Periodicals have a long-standing significance in African American history as documents for communication, resistance, activism, and art. From the church sponsored newspapers of the nineteenth century to the organisational and literary journals of the Harlem Renaissance like The Crisis and Opportunity, the Black press has played an enormous role in connecting Black Americans to their communities and histories, curating and promoting a range of Black narratives. My own paper (Liverpool John Moores University) highlighted The Brownies’ Book (1920-1921), the first magazine for Black children, which emerged from the annual children’s issues of the most successful African American magazine of the early 20th century, The Crisis. Edited by W.E.B DuBois, the new children’s magazine continued the work of its predecessor in documenting the achievements of historical and contemporary Black people in the US, as well providing a wealth of literature that centred the experiences of people of colour the world over. Although periodicals were not the direct topic of further papers, the idea of the periodical as an ephemeral visual and textual space for collecting and curating Black news, history, narrative and activism had echoes in Hannah Jeffery’s (University of Edinburgh) discussion of murals in the Black Power and BLM movements. Jeffery discussed the multifaceted functions of Black murals as art, memorial, story telling and communication. The use of murals as meeting places for activists as well as places to paste information and reports cut out from newspapers illuminates these interactive spaces. Much like the periodicals of the nineteenth and early twentieth centuries, murals function as public places in which African Americans capture, curate and continually refresh the stories they want or need to tell and that they want others to read.
The breadth of source material that papers on African American writers and activists covered across the day’s panels spoke to the importance of locating Black voices in the stories of America. Marianne Gallet (University of Glasgow) looked to poet Claudia Rankine’s combination of text and art as reclaiming the narratives of Black history and culture; Kiefer Holland (University of Edinburgh) considered the role of anti-slavery activist Charlotte Forten’s personal “Daybook” in navigating grief; and Candice Walker (University of Glasgow) read poets Sonia Sanchez and Nikki Giovanni’s textual resistance to exclusion from the Black Arts Movement. In Elizabeth Reichman’s (University of Texas at San Antonio) discussion of civil rights activist Daisy Bates she highlighted the problem of women’s (in)visibility in histories of activism. Whereas Aija Oksman’s (University of Edinburgh) paper on the FBI files of playwright Lorraine Hansberry and author James Baldwin discussed the resistance to public visibility of African Americans, specifically the writers who the government named as threats. And this is what Baldwin meant when he wrote that the stories of Black America were those that Americans did not want to hear; the stories that Black Americans have to tell are stories that threaten to remind us of what America thinks it can forget. But in the disparate sources that today’s researchers are looking to in order to continue documenting the stories of Black Americans, we see that the story of Black America is being told everywhere, from the archives to the streets.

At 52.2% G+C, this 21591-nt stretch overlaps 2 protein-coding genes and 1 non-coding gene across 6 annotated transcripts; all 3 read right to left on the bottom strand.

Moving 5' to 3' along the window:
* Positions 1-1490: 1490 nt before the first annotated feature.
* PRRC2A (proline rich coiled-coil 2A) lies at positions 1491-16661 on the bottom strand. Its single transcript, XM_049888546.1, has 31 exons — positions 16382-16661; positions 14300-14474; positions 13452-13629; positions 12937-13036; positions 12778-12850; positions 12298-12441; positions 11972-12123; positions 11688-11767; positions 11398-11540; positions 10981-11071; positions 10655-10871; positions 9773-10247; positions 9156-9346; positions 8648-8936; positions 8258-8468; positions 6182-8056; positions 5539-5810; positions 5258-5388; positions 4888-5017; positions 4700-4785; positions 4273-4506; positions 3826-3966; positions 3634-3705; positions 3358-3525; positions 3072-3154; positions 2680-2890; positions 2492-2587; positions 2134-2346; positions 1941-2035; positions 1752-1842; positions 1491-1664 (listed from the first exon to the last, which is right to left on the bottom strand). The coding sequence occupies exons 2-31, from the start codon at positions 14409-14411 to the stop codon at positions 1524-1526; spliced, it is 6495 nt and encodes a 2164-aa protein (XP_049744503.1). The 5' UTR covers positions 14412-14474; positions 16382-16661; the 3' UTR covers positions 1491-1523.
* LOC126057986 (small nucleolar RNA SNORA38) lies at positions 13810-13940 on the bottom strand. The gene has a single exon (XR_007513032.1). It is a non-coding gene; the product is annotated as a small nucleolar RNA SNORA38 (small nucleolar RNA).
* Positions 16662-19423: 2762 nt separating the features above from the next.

Martha Bradley, Federal Writers’ Project, Alabama, 1.
 Caroline Holloway’s Adverts appear in: Southwestern, March 10, 1881; Southwestern, March 24, 1881; Southwestern, June 12, 1884 and Christian Recorder, Jan 1, 1885